I don’t have children, but I have been a close observer of parents and a student of “parenting” for many years. I used to prosecute abusive and neglectful parents, and I have represented numerous children in the custody of the state or involved in divorce proceedings. I have watched many episodes of Nanny 911 and Supernanny, and I have had nephews in my care on many occasions. I one took an official state sponsored “parenting class”. These are the credentials which lend weight to my pronouncements on the subject of “parenting”.
First off, I hate the term “parenting” since it implies a form of activity. My folks did not “parent”; they just “had kids” and did what it took to render us as low-maintenance as they possibly could. In this connection, my folks did not have any problem at all with thwarting us in our will and allowing us to go ungratified when it was convenient for them to do so. This is the crux of good childrearing. Too many parents are unwilling for their children to be thwarted for even a moment, and they pander to their every need and desire until the children become rulers of the home. Raising children means getting them ready for a lifetime of thwarted desire and delayed or denied gratification, and parents are not doing their children any favors by granting instant gratification.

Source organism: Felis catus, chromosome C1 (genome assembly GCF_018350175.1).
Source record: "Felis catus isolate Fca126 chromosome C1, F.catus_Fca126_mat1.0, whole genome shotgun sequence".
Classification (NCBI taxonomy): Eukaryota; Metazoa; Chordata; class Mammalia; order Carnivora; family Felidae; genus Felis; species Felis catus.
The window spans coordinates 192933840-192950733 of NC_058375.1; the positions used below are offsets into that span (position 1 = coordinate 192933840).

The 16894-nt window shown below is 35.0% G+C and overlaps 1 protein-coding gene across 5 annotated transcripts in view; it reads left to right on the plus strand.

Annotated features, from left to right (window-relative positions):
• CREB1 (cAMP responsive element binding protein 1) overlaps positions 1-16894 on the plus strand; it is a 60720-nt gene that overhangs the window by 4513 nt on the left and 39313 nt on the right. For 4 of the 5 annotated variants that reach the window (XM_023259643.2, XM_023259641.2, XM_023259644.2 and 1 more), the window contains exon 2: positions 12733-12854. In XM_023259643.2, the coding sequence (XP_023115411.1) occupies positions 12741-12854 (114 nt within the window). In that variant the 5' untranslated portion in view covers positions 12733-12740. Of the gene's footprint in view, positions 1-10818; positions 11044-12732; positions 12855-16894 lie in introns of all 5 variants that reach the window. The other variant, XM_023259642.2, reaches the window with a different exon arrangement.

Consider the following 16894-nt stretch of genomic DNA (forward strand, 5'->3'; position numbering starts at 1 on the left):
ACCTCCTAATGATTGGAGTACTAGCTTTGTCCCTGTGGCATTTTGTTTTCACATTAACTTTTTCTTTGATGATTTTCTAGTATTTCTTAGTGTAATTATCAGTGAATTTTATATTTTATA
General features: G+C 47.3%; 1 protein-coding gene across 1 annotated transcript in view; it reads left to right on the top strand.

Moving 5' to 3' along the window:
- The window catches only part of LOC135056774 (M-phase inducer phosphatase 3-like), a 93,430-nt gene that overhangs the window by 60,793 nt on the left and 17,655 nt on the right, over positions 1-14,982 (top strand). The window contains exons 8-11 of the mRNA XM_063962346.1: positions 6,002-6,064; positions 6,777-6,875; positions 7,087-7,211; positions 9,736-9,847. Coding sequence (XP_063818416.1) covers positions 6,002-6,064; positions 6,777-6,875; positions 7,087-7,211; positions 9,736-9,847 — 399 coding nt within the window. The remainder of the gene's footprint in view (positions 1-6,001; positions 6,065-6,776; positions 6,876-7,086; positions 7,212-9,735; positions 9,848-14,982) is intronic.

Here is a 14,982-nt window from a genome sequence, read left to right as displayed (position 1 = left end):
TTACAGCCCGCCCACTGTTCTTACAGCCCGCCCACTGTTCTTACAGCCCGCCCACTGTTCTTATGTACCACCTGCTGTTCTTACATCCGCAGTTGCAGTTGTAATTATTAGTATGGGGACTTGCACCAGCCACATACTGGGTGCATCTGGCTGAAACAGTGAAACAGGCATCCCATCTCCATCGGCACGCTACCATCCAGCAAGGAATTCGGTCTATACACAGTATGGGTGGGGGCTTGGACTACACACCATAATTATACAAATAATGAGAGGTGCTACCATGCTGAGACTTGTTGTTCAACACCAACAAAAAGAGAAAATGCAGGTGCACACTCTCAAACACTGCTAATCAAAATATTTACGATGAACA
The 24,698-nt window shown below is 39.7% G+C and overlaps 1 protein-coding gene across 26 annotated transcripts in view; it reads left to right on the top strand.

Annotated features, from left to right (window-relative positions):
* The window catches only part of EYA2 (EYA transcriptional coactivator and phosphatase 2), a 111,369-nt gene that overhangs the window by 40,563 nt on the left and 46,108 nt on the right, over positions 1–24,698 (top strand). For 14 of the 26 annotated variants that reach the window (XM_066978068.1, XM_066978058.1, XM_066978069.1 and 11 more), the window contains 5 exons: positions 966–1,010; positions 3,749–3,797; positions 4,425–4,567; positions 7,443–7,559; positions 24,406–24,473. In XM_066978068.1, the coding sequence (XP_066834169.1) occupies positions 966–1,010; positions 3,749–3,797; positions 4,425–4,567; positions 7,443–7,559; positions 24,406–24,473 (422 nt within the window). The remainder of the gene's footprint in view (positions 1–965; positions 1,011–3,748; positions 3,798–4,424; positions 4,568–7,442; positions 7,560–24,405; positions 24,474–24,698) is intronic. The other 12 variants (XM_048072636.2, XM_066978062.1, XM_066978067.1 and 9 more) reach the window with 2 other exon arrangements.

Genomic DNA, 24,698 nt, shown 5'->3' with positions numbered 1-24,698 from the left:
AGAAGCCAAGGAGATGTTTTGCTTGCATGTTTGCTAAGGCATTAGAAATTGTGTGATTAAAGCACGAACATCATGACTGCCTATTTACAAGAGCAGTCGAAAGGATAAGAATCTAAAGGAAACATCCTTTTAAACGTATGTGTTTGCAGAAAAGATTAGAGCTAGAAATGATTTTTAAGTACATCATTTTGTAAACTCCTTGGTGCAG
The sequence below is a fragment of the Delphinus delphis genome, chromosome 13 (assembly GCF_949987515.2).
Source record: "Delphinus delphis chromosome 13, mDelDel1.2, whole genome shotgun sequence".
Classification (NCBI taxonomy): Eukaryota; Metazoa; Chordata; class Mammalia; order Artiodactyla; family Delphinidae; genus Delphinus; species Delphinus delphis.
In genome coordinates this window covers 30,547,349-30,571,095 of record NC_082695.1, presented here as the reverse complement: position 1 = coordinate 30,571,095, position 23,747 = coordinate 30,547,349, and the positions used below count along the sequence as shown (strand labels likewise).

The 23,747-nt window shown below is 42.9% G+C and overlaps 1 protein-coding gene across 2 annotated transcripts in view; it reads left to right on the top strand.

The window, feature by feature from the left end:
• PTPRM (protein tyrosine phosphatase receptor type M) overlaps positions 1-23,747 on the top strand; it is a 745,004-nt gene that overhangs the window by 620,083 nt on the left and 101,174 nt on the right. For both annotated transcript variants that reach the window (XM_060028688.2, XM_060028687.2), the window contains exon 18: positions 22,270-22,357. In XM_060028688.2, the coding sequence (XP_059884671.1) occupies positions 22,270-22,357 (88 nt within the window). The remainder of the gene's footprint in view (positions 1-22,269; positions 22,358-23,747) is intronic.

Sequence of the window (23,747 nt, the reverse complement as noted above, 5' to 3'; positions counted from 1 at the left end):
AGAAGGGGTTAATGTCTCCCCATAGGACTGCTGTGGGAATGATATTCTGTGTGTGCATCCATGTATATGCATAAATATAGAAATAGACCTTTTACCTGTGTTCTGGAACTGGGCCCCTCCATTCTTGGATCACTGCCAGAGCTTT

As to the delayed toilet training issue I promised to ponder over the Christmas weekend, I reckon that this stems from multiple causes. Parents are, like everyone else, lazy, and on top of this they are fatigued. Add this to their tenderhearted reluctance to see their children in any distress of their making, and you have a recipe for negligence.
An expert opines that toilet training is traumatic, and slothful and tenderhearted parents adopt this opinion readily as it absolves them of any obligation to train their offspring in the use of the toilet facilities. They ignore the contrary opinions that might result in their having to do the hard work of training. This is only natural.
Disposable diapers are readily available; therefore, there is no need to wash diapers or to hang them out to dry for all the neighbors to see that your child still craps himself. And the diaper companies profit from extending the age at which children are expected to continue to soil themselves; therefore, they support experts whose opinions lead to more diaper sales. Who would fund the advocates of early toilet training?
Children are able to learn to use the toilet facilities and to anticipate their movements at a very young age. This involves work by the parents and may be initially unpleasant for the child. But early training will save the child from years of stewing in their own urine and feces and will save money on diapers.